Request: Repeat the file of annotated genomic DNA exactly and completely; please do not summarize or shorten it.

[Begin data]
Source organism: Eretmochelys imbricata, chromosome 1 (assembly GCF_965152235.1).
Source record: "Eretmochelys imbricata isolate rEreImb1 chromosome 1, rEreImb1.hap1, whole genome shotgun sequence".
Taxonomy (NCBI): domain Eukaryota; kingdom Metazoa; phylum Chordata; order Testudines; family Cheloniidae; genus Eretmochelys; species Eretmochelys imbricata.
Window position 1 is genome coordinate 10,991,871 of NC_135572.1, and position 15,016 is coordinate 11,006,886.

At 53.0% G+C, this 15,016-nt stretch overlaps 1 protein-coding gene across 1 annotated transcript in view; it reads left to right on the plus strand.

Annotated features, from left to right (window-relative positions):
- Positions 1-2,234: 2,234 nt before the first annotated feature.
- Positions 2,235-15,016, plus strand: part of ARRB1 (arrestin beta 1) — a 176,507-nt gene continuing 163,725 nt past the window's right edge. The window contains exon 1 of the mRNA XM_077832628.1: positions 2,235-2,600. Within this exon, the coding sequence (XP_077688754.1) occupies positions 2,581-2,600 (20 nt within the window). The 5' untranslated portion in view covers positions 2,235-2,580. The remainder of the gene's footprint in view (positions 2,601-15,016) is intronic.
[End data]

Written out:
Source organism: Eretmochelys imbricata, chromosome 1 (assembly GCF_965152235.1).
Source record: "Eretmochelys imbricata isolate rEreImb1 chromosome 1, rEreImb1.hap1, whole genome shotgun sequence".
Taxonomy (NCBI): domain Eukaryota; kingdom Metazoa; phylum Chordata; order Testudines; family Cheloniidae; genus Eretmochelys; species Eretmochelys imbricata.
Window position 1 is genome coordinate 10,991,871 of NC_135572.1, and position 15,016 is coordinate 11,006,886.

At 53.0% G+C, this 15,016-nt stretch overlaps 1 protein-coding gene across 1 annotated transcript in view; it reads left to right on the plus strand.

Annotated features, from left to right (window-relative positions):
- Positions 1-2,234: 2,234 nt before the first annotated feature.
- Positions 2,235-15,016, plus strand: part of ARRB1 (arrestin beta 1) — a 176,507-nt gene continuing 163,725 nt past the window's right edge. The window contains exon 1 of the mRNA XM_077832628.1: positions 2,235-2,600. Within this exon, the coding sequence (XP_077688754.1) occupies positions 2,581-2,600 (20 nt within the window). The 5' untranslated portion in view covers positions 2,235-2,580. The remainder of the gene's footprint in view (positions 2,601-15,016) is intronic.